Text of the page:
At IEM Sydney 2023, we had the opportunity to sit down with Roger Chandler, Intel vice president and general manager, Enthusiast PC and Workstation, Client Computing Group, to talk about the new APO tech, why it works for some games, and how the performance uplift works.
Team AU Overclocking and Intel put the new 14th Gen Core i9 14900K through the ringer at SXSW Sydney - showcasing the latest CPU generation's capabilities in pushing in-game performance to new heights. In a world where GPU grunt drives a lot of performance, it's a great reminder that the CPU still plays a significant role in getting the most frames. As Dino Strkljevic from Intel said, "You can never have enough frames."
Yes, a lot of liquid nitrogen was involved, with Roger Chandler, Intel vice president and general manager, Enthusiast PC and Workstation, Client Computing Group, helping to keep a steady flow of LN2.
With IEM Sydney 2023 ((Intel Extreme Masters) taking place alongside SXSW Sydney, the game of choice was Counter-Strike 2. With the new Intel Core i9 14900K featuring a 6 GHz boost frequency out of the box, Team AU and Intel pushed that to 7.5 to 8 GHz. And with that, the performance shot up to a mind-blowing 1310 FPS.
AMD has unleashed its beyond ridiculous Ryzen Threadripper PRO 7000 WX series CPUs; they've been benched in Cinebench and absolutely demolished every previous score and world record for Cinebench R23.
The new AMD Ryzen Threadripper PRO 7995WX processor features 96 cores and 192 threads of Zen 4-based processing power, boosting up to 5.1GHz on a 350W TDP. The new Dell Precision 7875 workstation features the new Ryzen Threadripper PRO 7995WX processor and was benchmarked against various competing Intel Xeon CPUs.
But, at a live demonstration at AMD headquarters over the last week, an overclocking session was had using the new Ryzen Threadripper PRO 7995WX processor... and boy, they've got some awesome results to share. Photos were taken by QuasarZone, but VideoCardz isn't under any NDA or embargo, so we've got some delicious scores to check out.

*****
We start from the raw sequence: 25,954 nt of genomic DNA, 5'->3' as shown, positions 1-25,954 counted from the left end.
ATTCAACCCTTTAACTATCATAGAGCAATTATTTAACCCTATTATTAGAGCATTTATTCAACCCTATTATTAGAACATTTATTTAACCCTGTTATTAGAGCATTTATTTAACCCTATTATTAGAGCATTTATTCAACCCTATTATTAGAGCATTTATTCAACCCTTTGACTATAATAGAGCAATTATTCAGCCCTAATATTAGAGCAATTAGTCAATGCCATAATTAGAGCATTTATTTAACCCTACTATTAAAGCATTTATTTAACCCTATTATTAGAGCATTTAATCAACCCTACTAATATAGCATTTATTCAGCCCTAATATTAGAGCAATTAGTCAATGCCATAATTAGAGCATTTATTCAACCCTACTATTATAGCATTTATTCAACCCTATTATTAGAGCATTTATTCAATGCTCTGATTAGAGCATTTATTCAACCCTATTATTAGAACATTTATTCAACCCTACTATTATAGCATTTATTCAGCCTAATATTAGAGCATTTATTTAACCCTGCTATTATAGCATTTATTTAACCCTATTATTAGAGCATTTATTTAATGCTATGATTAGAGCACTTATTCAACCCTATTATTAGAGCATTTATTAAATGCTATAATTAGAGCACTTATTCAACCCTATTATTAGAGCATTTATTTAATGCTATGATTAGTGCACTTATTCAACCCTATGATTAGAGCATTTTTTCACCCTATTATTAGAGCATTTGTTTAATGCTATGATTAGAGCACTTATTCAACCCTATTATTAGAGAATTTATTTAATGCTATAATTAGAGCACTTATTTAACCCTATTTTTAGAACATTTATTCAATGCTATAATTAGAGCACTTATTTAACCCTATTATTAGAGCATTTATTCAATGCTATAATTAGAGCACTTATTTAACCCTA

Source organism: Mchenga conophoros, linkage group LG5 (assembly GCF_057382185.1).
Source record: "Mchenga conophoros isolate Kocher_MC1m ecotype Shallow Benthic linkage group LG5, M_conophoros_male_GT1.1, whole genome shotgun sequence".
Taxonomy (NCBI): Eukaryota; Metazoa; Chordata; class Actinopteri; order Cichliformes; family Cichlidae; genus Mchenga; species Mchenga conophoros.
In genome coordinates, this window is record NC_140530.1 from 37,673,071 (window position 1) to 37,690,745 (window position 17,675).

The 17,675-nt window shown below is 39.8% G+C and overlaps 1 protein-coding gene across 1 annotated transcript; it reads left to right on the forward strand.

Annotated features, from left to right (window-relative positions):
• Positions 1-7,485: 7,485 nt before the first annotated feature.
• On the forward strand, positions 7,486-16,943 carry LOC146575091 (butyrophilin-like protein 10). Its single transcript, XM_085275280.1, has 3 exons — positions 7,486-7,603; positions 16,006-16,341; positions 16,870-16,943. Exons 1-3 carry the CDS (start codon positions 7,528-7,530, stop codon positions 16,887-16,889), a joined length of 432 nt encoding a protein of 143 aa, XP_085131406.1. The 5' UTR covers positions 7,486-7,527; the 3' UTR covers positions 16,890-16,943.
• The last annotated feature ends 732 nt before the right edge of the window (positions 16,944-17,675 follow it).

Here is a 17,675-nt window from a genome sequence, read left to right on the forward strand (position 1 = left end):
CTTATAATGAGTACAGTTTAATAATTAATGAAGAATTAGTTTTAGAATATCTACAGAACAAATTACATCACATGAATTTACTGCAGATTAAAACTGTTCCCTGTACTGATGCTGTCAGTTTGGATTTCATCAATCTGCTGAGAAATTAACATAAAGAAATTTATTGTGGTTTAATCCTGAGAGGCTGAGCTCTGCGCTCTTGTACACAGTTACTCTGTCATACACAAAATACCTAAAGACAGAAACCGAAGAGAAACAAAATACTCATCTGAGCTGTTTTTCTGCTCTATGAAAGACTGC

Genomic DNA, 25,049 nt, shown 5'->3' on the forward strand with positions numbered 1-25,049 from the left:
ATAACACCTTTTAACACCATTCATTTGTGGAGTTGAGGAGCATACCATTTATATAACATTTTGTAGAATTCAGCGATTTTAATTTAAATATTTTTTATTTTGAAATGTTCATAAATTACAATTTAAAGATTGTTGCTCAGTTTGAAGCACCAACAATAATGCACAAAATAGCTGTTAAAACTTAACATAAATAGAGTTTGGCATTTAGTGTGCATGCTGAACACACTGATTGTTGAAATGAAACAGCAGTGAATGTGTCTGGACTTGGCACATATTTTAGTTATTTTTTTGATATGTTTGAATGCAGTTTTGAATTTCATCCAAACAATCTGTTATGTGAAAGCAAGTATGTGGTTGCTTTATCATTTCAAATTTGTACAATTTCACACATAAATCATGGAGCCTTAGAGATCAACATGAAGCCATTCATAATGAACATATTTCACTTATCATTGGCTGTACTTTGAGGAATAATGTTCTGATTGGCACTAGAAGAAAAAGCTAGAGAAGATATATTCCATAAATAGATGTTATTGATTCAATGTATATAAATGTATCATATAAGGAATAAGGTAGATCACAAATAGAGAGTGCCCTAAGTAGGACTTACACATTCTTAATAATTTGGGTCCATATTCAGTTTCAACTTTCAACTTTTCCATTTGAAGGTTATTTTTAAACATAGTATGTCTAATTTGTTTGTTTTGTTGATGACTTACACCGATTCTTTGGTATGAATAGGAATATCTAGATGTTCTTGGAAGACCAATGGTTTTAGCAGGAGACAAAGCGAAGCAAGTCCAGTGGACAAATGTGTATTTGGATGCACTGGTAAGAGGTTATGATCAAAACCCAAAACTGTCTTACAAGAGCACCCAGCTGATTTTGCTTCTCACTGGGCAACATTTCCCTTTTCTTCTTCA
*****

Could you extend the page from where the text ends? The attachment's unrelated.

AMD launched its new Ryzen Threadripper PRO 7000 WX series CPUs alongside their new HEDT-focused Ryzen Threadripper 7000 series CPUs yesterday, with the new Ryzen Threadripper PRO 7000 WX series CPUs topping out at 96 cores and 192 threads of insane levels of PC processing power.
The new AMD Ryzen Threadripper PRO 7000 WX series CPUs comes in 6 different SKUs available, starting out at with the Ryzen Threadripper PRO 7945WX processor with 12 cores and 24 threads at up to 5.3GHz, right up to the flagship Ryzen Threadripper PRO 7995WX processor with 96 cores and 192 threads at up to 5.1GHz.
AMD is using its newer Zen 4 architecture on both its new Ryzen Threadripper PRO 7000 WX series CPUs and HEDT-focused Ryzen Threadripper 7000 series CPUs, baked on the 5nm process node at TSMC.
AMD has just announced its new Ryzen Threadripper 7000 and Ryzen Threadripper 7000 PRO series CPUs, with the "PRO" series pushing the core and thread count up to 96 cores and 192 threads.
What's new for high-end desktop (HEDT) users is the Ryzen Threadripper 7980X, offering 64 cores and 128 threads of CPU power, based on the newer Zen 4 architecture and the new TRX50 platform on the sTR5 socket. AMD's new Ryzen Threadripper 7980X processor rockets at up to 5.1GHz max boost, with 320MB of cache in total and a 350W TDP. This is the most insane high-end desktop CPU that has ever been announced, dominating the HEDT market the day it arrives on November 21, 2023.
AMD has three new Ryzen Threadripper 7000 series HEDT processors launching November 21, 2023: the flagship Ryzen Threadripper 7980X with 64 cores and 128 threads, the Ryzen Threadripper 7970X with 32 cores and 64 threads, and the Ryzen Threadripper 7960X with 24 cores and 48 threads.
A leaked benchmark of AMD's next-gen desktop flagship, theoretically the Ryzen 8950X processor, has popped up online.
The leak comes from YouTuber RedGamingTech (RGT), who touches more broadly on Zen 5 desktop, too, noting that clock speeds will be dialed back with the next-gen CPUs, and AMD is focusing on beefing up IPC.
As for the leak itself, it's of an engineering sample (obviously) of the 8950X which has been run through its paces on Cinebench 2024.